Don We Now Our Giant Backpacks...

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Though it’s easy to think you can handle swinging that 70-pound pack up onto your shoulders in a “sack of potatoes” motion, it’s also easy to strain your back doing this. It’s best to take some precautions so you don’t end up flat on your back, missing an entire day of fishing, in the backcountry.

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There are a number of safe approaches to loading your backpack. Regardless of which you choose, keep in mind the fundamentals of lifting: knees bent, back straight, and a willingness to ask for help.

 

 

The first technique can be done on your own:
•    Stand behind the backpack holding the straps. Place one leg close to the pack with knee bent.
•    Slide the pack up your leg to rest on your thigh.
•    Twist your torso (carefully) so you can slip the same arm as the leg on which the pack rests into the appropriate shoulder strap.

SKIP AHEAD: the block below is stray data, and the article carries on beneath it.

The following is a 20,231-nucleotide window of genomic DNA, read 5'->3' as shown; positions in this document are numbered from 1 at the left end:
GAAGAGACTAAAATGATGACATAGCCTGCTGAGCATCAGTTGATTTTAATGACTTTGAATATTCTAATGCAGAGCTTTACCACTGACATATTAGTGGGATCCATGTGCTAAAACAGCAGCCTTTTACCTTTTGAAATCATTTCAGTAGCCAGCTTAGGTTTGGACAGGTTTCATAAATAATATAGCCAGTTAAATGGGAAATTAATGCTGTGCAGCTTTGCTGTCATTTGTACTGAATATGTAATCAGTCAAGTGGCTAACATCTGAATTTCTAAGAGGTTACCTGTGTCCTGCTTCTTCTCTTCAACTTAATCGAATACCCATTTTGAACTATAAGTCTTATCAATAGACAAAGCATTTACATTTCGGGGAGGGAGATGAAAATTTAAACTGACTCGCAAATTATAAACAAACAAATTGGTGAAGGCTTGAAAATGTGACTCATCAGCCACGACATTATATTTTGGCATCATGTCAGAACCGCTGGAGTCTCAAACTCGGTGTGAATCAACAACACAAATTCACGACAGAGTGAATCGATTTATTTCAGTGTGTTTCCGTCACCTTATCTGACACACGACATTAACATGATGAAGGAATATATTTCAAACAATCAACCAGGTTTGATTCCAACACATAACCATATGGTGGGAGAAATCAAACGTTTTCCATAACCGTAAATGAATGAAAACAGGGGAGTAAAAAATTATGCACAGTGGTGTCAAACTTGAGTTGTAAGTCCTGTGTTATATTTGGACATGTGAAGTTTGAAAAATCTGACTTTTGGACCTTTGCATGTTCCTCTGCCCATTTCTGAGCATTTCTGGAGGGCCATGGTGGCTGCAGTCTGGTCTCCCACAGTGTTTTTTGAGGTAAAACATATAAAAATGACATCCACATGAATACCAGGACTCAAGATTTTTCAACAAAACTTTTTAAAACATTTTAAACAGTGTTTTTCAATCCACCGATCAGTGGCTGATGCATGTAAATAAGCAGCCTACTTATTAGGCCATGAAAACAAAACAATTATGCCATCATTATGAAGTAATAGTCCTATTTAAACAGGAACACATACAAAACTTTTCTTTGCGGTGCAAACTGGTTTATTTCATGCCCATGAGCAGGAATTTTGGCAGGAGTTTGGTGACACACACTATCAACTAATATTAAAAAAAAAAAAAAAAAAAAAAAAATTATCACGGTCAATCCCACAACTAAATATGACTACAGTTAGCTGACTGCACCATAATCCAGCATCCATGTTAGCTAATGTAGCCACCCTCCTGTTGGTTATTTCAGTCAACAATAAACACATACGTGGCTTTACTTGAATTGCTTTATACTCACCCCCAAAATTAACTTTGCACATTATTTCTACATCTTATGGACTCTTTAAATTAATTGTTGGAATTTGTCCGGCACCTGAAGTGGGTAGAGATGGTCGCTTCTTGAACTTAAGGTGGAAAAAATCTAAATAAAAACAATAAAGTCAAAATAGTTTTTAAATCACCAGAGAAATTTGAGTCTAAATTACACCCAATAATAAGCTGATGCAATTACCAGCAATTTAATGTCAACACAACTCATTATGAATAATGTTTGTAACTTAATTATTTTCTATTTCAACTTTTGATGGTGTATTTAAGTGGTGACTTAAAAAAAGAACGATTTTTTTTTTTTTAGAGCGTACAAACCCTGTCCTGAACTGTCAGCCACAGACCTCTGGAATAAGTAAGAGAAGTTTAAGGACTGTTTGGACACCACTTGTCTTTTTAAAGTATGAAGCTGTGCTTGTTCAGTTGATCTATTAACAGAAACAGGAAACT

•    Stand up and let the pack slide around your back so you can place the other arm through the strap.

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The second approach requires assistance. Ask a hiking buddy to pick up the pack from the front so you can slide it on, just as a gentleman would hold a lady’s jacket for her.

Finally, if you can locate a stump, log, or rock to set your pack on, it’s ready to be put on without much—or any—lifting. This approach seems to work best during breaks.

A little caution goes a long way on an expedition.

Special thanks go out to my models Jared Stienman and Kate Herden, NOLS marketing representatives, and photographer Kyle Duba, NOLS video producer and faculty member.

 

 

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